The Historic Peace Deal Between Ethiopia and Eriterea

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Ethiopia and Eritrea recently inked an historic peace deal to end a 20-year stalemate caused by a state of war between the two countries through an initiative by the new young and charismatic Ethiopian Prime Minister Abiy Ahmed.  The signing which took place on the 9th of July 2018 in Asmara- Eritrea was met by celebrations by Ethiopian and Eritreans both at home and abroad opened a new chapter in relationship between the two countries that are located in this the horn of Africa.

Ethiopian Prime Minister Abiy Ahmed and his counter President Isaias Afwerki of Eritrea, agreed to restore a cordial relationship, open Embassies in both countries and also restore flight services between the two countries as well as allow the use of the Eritrean port by Ethiopia.

“The march toward peace might have been a long time coming but we have faith in the love and solidarity of our people,” said Abiy Ahmed, “we can now imagine a future where we see no national boundaries or high walls dividing us. The people of our region are joined in common purpose.”

Scores of Ethiopians and Eritreans took to the social media immediately after the signing to express their excitement. One Samson Haileysus wrote on Facebook, “The events of these past days between Ethiopia and Eritrea are like the fall of the Berlin Wall. Only amplified 1,000 times.”

The peace deal also marked the lifting of a ban on the telecommunication line between the two countries which was celebrated by citizens of both countries who started calling immediately from across the two countries to talk to their relatives and friends marking the beginning of a new era of freedom.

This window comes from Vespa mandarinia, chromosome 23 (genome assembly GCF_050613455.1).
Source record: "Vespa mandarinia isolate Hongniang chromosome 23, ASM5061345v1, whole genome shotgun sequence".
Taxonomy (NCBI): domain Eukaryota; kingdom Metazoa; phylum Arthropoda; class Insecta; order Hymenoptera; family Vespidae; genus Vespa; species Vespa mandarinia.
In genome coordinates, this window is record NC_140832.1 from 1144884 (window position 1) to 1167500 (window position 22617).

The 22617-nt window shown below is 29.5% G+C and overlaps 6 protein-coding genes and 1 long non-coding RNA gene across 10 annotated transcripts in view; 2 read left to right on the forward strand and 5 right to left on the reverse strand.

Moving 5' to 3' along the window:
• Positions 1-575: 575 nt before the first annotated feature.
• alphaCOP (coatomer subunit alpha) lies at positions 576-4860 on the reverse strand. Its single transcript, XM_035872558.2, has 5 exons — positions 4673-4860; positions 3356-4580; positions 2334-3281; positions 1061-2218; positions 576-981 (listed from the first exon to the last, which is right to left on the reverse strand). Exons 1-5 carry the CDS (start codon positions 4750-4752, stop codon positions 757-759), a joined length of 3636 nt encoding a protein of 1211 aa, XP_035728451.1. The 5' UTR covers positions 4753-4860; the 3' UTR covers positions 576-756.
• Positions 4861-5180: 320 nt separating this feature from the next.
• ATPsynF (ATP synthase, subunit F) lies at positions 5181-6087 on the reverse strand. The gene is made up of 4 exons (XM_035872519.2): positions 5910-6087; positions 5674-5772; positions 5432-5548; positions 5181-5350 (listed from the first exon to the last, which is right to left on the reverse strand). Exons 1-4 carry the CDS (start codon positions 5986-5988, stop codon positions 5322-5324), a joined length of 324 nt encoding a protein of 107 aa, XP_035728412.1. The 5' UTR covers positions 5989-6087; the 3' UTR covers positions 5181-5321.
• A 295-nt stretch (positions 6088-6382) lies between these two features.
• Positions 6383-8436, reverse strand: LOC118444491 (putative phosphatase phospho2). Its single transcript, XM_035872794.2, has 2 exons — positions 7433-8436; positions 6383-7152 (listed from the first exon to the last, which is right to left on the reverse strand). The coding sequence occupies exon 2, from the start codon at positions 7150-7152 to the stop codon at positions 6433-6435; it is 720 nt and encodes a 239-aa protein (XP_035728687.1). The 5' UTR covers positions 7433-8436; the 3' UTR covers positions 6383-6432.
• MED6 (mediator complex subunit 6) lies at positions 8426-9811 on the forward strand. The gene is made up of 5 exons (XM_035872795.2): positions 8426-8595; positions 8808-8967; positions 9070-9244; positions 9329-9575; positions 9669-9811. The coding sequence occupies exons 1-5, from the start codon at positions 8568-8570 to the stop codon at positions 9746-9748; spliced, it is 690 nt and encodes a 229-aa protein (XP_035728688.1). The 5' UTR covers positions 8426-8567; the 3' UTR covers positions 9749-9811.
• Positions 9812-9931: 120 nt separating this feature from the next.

The UN secretary-general, Antonio Guterres who was at the time visiting Ethiopia also hailed the peace agreement saying that the resumption of relations between the two countries was a sign of a new wind of hope that is sweeping across Africa.

In the back drop of the cross border hostility that is far from over, it might be too early to celebrate. The two sides must see this as the beginning and not the end. They must work hard so that this peace that has been so elusive for so long does not once again slip through their hands as this would mean that they lose all the gains brought about by one of the most peace loving prime ministers in the region. What is left to be seen is whether President Abiy will be smart enough to contain the discontentment among the minority groups such as the Irob people who are against the peace deal and will try to do everything to derail it.